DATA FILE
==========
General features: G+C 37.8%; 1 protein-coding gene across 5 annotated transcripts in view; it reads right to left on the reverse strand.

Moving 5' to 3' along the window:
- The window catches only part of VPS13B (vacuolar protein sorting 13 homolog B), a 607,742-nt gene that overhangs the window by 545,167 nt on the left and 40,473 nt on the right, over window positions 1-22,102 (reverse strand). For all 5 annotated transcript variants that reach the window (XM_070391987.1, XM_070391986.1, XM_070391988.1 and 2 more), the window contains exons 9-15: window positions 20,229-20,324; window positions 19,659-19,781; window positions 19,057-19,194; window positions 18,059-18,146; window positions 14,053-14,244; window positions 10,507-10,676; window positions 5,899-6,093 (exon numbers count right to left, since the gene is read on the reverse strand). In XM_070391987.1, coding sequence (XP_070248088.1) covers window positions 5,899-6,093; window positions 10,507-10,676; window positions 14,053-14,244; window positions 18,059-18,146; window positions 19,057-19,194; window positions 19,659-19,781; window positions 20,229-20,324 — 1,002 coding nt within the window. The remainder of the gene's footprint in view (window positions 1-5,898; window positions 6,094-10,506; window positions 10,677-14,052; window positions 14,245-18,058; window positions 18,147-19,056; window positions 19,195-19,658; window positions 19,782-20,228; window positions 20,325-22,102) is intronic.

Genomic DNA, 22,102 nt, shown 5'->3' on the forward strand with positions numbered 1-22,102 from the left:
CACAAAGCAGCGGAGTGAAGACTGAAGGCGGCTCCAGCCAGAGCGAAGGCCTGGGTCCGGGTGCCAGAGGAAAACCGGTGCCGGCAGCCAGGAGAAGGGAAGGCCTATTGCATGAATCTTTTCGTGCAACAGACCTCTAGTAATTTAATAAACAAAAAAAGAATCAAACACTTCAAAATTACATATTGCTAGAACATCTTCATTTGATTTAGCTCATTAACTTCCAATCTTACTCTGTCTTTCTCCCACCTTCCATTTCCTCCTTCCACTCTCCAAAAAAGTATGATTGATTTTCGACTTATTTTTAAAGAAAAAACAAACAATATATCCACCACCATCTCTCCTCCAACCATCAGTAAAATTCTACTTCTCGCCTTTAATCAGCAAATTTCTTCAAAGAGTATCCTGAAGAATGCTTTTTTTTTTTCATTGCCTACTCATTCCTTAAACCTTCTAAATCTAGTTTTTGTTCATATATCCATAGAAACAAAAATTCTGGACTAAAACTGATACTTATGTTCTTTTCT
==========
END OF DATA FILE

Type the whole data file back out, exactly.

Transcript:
General features: G+C 37.8%; 1 protein-coding gene across 5 annotated transcripts in view; it reads right to left on the reverse strand.

Moving 5' to 3' along the window:
- The window catches only part of VPS13B (vacuolar protein sorting 13 homolog B), a 607,742-nt gene that overhangs the window by 545,167 nt on the left and 40,473 nt on the right, over window positions 1-22,102 (reverse strand). For all 5 annotated transcript variants that reach the window (XM_070391987.1, XM_070391986.1, XM_070391988.1 and 2 more), the window contains exons 9-15: window positions 20,229-20,324; window positions 19,659-19,781; window positions 19,057-19,194; window positions 18,059-18,146; window positions 14,053-14,244; window positions 10,507-10,676; window positions 5,899-6,093 (exon numbers count right to left, since the gene is read on the reverse strand). In XM_070391987.1, coding sequence (XP_070248088.1) covers window positions 5,899-6,093; window positions 10,507-10,676; window positions 14,053-14,244; window positions 18,059-18,146; window positions 19,057-19,194; window positions 19,659-19,781; window positions 20,229-20,324 — 1,002 coding nt within the window. The remainder of the gene's footprint in view (window positions 1-5,898; window positions 6,094-10,506; window positions 10,677-14,052; window positions 14,245-18,058; window positions 18,147-19,056; window positions 19,195-19,658; window positions 19,782-20,228; window positions 20,325-22,102) is intronic.

Genomic DNA, 22,102 nt, shown 5'->3' on the forward strand with positions numbered 1-22,102 from the left:
CACAAAGCAGCGGAGTGAAGACTGAAGGCGGCTCCAGCCAGAGCGAAGGCCTGGGTCCGGGTGCCAGAGGAAAACCGGTGCCGGCAGCCAGGAGAAGGGAAGGCCTATTGCATGAATCTTTTCGTGCAACAGACCTCTAGTAATTTAATAAACAAAAAAAGAATCAAACACTTCAAAATTACATATTGCTAGAACATCTTCATTTGATTTAGCTCATTAACTTCCAATCTTACTCTGTCTTTCTCCCACCTTCCATTTCCTCCTTCCACTCTCCAAAAAAGTATGATTGATTTTCGACTTATTTTTAAAGAAAAAACAAACAATATATCCACCACCATCTCTCCTCCAACCATCAGTAAAATTCTACTTCTCGCCTTTAATCAGCAAATTTCTTCAAAGAGTATCCTGAAGAATGCTTTTTTTTTTTCATTGCCTACTCATTCCTTAAACCTTCTAAATCTAGTTTTTGTTCATATATCCATAGAAACAAAAATTCTGGACTAAAACTGATACTTATGTTCTTTTCT